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Re: XMLLiterals and language

From: Reto Bachmann-Gmuer <reto@gmuer.ch>
Date: Wed, 19 Jan 2005 23:04:46 +0100
Message-ID: <41EED97E.3070104@gmuer.ch>
To: Jeremy Carroll <jjc@hplb.hpl.hp.com>
CC: Martin Duerst <duerst@w3.org>, www-rdf-interest@w3.org, www-international@w3.org

Jeremy Carroll wrote:

>I am not at all convinced that this issue is irrelevant outside the
>semantic web domain. e.g. a text-to-speech system should, pronounce
>english words quite differently when in an italian mode, since italian
>speakers typically use italian pronounciation rules for english words
>being used in italian sentences. As an English mother-tongue speaker,
>with reasonable italian the most difficult sentences I find to
>understand are such mixed sentences.
>
><span xml:lang="it">
>Abbiamo fatto questo lavoro per il progetto
><span xml:lang="en">"Question How"</span>
></span>
>
>the words "question how" are pronounced quite differently from in
>English (even when the mother tongue italian speaker is a fluent english
>speaker). (bitter experience here!)
>  
>
I did not mean to say that the distinction between 
context-language/specific language could not be meaningful outside the 
semantic web. But if I wrote a German book called "Semantic Web" I 
certainly wouldn't describe it with

<ex:Book rdf:about="#semBook">
<dc:title rdf:parseType="Literal">
<span xml:lang="de"><span xml:lang="en">Semantic Web</span>
</dc:title>
<ex:Book>

if this says that the title should be pronounced with a German accent. 
But I'd like the following to express that the German title of the book 
consists of English words (which is relevant for text-to-speech systems).

<ex:Book rdf:about="#semBook">
<dc:title rdf:parseType="Literal" xml:lang="de"><span 
xml:lang="en">Semantic Web</span></dc:title>
<ex:Book>

Supposing ex:Book is defined as the abstraction over the different 
translations of a book (i.e. "Das Kapital" and "Capital" are the same 
ex:Book) the following should express the title of the book in different 
translations:

<ex:Book rdf:about="#semBook">
<dc:title rdf:parseType="Literal" xml:lang="de"><span 
xml:lang="en">Semantic Web</span></dc:title>
<dc:title rdf:parseType="Literal" xml:lang="en">Semantic Web</dc:title>
<dc:title rdf:parseType="Literal" xml:lang="fr">Web sématique</dc:title>
<ex:Book>

I'm aware that this could be expressed on a graph level using a more 
complex vocabulary. However given that properties defined in many 
vocabularies make perfect sense both with plain- and with xhtml-literals 
they should be usable in a similar way. While one could argue that a 
rdfs:description is not meant to be layouted html, at least marking a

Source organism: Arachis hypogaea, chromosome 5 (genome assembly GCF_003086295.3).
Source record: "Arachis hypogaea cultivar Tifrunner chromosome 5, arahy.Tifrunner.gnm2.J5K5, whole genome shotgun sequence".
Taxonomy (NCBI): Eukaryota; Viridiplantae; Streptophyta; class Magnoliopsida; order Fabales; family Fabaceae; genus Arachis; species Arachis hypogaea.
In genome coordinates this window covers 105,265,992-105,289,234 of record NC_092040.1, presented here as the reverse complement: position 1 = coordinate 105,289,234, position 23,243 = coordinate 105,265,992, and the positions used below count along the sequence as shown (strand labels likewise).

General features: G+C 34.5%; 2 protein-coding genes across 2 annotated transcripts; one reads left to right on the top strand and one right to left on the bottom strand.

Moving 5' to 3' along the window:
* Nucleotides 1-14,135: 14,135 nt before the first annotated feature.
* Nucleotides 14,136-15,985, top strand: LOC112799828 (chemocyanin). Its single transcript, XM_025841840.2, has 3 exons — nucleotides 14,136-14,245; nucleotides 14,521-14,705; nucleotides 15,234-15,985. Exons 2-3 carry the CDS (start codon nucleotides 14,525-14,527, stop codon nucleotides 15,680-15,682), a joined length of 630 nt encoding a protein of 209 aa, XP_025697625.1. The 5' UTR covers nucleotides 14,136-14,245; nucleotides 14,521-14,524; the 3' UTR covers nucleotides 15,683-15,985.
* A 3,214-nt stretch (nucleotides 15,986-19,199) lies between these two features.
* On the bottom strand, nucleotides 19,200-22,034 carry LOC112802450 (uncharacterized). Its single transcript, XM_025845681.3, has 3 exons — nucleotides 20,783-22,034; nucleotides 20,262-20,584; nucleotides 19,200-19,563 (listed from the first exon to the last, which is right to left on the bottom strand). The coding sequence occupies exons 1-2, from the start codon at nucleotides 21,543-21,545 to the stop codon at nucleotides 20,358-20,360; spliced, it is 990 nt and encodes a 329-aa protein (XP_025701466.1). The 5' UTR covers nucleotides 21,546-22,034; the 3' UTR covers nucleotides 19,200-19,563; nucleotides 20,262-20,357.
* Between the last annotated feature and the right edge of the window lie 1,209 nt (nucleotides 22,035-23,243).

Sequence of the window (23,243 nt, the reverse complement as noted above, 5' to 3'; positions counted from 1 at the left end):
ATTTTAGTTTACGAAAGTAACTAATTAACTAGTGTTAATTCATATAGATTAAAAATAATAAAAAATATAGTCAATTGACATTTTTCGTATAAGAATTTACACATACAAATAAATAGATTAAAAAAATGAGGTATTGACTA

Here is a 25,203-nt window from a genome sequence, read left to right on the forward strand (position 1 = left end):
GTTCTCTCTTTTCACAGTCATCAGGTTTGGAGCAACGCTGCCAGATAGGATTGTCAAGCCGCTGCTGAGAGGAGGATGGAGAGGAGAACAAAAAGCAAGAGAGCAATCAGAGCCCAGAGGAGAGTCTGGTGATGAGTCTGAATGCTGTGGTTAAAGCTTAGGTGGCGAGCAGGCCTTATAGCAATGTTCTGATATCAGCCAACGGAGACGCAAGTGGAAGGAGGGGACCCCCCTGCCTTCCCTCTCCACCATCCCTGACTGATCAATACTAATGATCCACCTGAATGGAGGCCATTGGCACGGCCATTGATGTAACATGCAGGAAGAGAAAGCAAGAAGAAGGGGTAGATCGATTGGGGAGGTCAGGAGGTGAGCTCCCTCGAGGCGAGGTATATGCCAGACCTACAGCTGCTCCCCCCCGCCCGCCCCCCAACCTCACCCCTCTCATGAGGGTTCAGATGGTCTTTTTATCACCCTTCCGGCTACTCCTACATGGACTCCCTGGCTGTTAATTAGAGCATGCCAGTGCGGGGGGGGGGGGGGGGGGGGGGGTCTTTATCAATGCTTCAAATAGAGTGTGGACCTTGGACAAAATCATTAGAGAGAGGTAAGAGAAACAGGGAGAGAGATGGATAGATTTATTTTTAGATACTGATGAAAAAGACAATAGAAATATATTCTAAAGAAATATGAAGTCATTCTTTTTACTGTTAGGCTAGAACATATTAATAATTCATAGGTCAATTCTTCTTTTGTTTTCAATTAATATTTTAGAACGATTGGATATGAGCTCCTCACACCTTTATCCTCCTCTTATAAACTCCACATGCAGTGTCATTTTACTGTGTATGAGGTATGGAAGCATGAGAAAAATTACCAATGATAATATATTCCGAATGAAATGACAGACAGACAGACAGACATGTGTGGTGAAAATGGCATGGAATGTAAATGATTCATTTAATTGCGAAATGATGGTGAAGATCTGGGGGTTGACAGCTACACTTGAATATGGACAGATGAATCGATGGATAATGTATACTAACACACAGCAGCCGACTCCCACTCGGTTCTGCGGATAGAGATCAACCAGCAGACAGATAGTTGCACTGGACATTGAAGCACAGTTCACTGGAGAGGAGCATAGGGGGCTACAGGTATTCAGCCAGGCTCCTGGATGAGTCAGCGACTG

foreign-language quotation within the rdfs:description so that 
text-to-speech systems can read it correctly seems something that should 
be promoted and implementable in an easy and standardized way.

reto

>Jeremy
>
>Reto Bachmann-Gmuer wrote:
>  
>
>>Martin Duerst wrote:
>>
>>    
>>
>>>It seems to me that what Reto is looking for is a way to define
>>>a "primary language" for a small piece of data that itself is in
>>>a different language. Because such divergent cases are very rare,
>>>it seems they have been overlooked up to now.
>>> 
>>>
>>>      
>>>
>>I don't think this cases are that rare, looking at German computer books 
>>many titles consist only of English words, however they are the German 
>>titles (the first is relevant for pronunciation, the latter for semantic 
>>processing).
>>
>>    
>>
>>>To me, the right thing to do seems to be to define the "primary"
>>>or "intended" language separately (e.g. with a separate property),
>>>but to define that property so that it defaults to the text
>>>processing language.
>>>
>>>      
>>>
>>Having a primary language for Literals would be fine, however I think 
>>the text processing language (specified in the xml) should default to 
>>the primary language (which imho should be defined by means of rdf) 
>>rather than the other way round. This seems more coherent with 
>>plain-literals and particularly it does not require RDF-Processors to 
>>understand and parse XML in order to do things like filtering by language.
>>
>>    
>>
>>>I'm glad to report that I just found the 'payload' module in
>>>RSS 1.1 (http://inamidst.com/rss1.1/payload) that uses XML
>>>Literals rather than encoding. Great!
>>>      
>>>
>>That's cool, and it would be cooler with the possibility to specify a 
>>language for the whole payload (even when some of the rare cases apply).
>>
>>reto
>>
>>
>>    
>>
>
>
>
>  
>
Received on Wednesday, 19 January 2005 21:56:53 GMT

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